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April 25, 2011

droplets of clarity

I like C#. This made no sense to me whatsoever; those of you who have
known me a very long time will find it even stranger than I did at first.
I've done work here and there in it for the last few years and it's always
been easy to drop in and out of. It feels pleasant and well arranged.

It was a complete surprise to me the unix snob, and I read something the
other day that brought the entire concept into focus: Anders Hejlsberg
is the main architect of C#. He also developed Turbo Pascal.

Turbo Pascal was the first real compiler I managed to get for myself back
in high school; I was already annoyed at QBASIC, unable to convince my
dad into a visual c++ license[1]. I'm not entirely sure where that first copy
came from; I still have at least one floppy somewhere in this house that
contains it. I spent so much time in that comforting blue user interface.

It was where I learned how to use a debugger[2]; my dad pointed me in that
direction when I was home from school on a weekend once I think in second
semester Pascal. I taught other people to use debuggers. I got a hold
of Turbo C and learned C, quickly got into unix programming as command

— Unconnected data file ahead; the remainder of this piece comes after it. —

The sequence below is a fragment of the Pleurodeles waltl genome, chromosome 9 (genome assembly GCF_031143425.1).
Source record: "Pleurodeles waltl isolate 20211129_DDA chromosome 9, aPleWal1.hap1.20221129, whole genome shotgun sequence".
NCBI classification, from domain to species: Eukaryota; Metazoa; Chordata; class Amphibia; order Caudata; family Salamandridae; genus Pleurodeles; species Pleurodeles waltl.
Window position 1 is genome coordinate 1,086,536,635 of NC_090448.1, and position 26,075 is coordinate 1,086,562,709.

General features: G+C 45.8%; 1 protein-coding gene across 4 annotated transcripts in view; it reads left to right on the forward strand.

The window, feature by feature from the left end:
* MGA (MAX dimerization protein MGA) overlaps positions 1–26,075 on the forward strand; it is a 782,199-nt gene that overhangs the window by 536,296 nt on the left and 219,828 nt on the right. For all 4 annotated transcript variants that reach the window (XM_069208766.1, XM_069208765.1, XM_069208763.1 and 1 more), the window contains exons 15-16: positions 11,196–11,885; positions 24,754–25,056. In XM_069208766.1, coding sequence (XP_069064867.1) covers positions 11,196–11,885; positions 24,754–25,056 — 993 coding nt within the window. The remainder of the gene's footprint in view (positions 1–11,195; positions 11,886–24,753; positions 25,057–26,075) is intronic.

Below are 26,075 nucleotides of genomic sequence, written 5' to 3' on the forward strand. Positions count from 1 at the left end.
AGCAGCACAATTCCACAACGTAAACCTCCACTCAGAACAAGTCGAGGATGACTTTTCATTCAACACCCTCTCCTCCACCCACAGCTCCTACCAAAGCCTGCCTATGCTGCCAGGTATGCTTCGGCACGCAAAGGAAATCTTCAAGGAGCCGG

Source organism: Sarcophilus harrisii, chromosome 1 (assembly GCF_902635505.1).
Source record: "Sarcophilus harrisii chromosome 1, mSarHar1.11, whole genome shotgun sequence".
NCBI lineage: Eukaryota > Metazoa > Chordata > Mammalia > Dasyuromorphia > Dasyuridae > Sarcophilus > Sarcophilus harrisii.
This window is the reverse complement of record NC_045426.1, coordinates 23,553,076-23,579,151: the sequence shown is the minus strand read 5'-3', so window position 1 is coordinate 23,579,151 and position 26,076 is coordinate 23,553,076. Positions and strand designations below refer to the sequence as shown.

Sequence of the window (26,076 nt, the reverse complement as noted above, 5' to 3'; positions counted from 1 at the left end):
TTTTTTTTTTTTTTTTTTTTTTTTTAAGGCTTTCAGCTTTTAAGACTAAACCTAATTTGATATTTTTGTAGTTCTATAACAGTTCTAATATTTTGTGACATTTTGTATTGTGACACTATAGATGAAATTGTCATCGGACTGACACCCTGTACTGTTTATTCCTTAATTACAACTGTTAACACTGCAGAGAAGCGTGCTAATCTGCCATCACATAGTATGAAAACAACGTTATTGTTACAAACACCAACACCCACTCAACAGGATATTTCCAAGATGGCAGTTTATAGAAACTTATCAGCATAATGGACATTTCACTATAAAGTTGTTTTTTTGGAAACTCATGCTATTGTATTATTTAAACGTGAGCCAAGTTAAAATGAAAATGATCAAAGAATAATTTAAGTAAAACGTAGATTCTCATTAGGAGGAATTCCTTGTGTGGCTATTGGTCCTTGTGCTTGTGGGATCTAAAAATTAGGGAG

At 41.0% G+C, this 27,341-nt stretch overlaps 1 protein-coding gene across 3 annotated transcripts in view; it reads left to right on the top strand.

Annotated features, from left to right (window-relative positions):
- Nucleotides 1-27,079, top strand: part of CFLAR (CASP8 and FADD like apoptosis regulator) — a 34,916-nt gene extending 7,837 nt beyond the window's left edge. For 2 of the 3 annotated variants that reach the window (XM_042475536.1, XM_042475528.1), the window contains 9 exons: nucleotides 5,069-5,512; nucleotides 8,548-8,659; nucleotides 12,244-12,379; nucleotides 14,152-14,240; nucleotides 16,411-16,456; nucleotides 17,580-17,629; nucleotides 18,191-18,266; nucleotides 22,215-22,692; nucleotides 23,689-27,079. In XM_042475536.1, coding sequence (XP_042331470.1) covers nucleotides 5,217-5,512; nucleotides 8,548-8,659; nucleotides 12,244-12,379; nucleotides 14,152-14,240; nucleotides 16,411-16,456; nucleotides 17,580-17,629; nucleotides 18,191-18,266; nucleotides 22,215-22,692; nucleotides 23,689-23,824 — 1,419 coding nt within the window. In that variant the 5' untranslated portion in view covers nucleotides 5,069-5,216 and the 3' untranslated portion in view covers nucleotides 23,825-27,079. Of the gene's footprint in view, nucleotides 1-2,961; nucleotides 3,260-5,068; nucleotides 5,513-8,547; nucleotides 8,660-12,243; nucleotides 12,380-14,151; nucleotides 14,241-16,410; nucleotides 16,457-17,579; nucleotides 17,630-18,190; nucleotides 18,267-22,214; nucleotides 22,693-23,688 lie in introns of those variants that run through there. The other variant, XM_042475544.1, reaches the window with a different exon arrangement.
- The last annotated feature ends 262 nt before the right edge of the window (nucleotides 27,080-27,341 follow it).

line-based curses programming UIs went forever out of style and never
looked back.

Fifteen years later I'm trying to understand why I like visual studio and
it makes sense. Now if only I could have vi and intellisense at the same
time, that would be perfect.

[1] Kids these days do not have to beg their parents for compilers
anymore (or steal them) and that has to be good for the world.

[2] Debugging skills lead nicely into reverse engineering skills,
unfortunately reverse engineering work is all in places I don't want
to live. Sigh.

aside: Could I put a car picture at the top of this post? Computers
really don't photograph well.

candice at 0:32 | link to post

April 18, 2011

books about war

rosie the riveter float. yay!

Not having anything to study for - aside from learning how to write
device drivers - has gotten me reading.

So far I've gotten through a bunch of Steven Ambrose, and started
on The Forgotten Soldier. Thinking of picking up Silk and Cyanide.
Clay is in the middle of The Making of the Atomic Bomb which I think
I'm going to read when he finishes it.

Anyone have recommendations? I never got to take a WWII history
class in school and am generally fascinated by all things old crypto.

(Sidenote: Un Village Fran├žais season 3 is on TV5MONDE - subtitled)

candice at 20:57 | link to post

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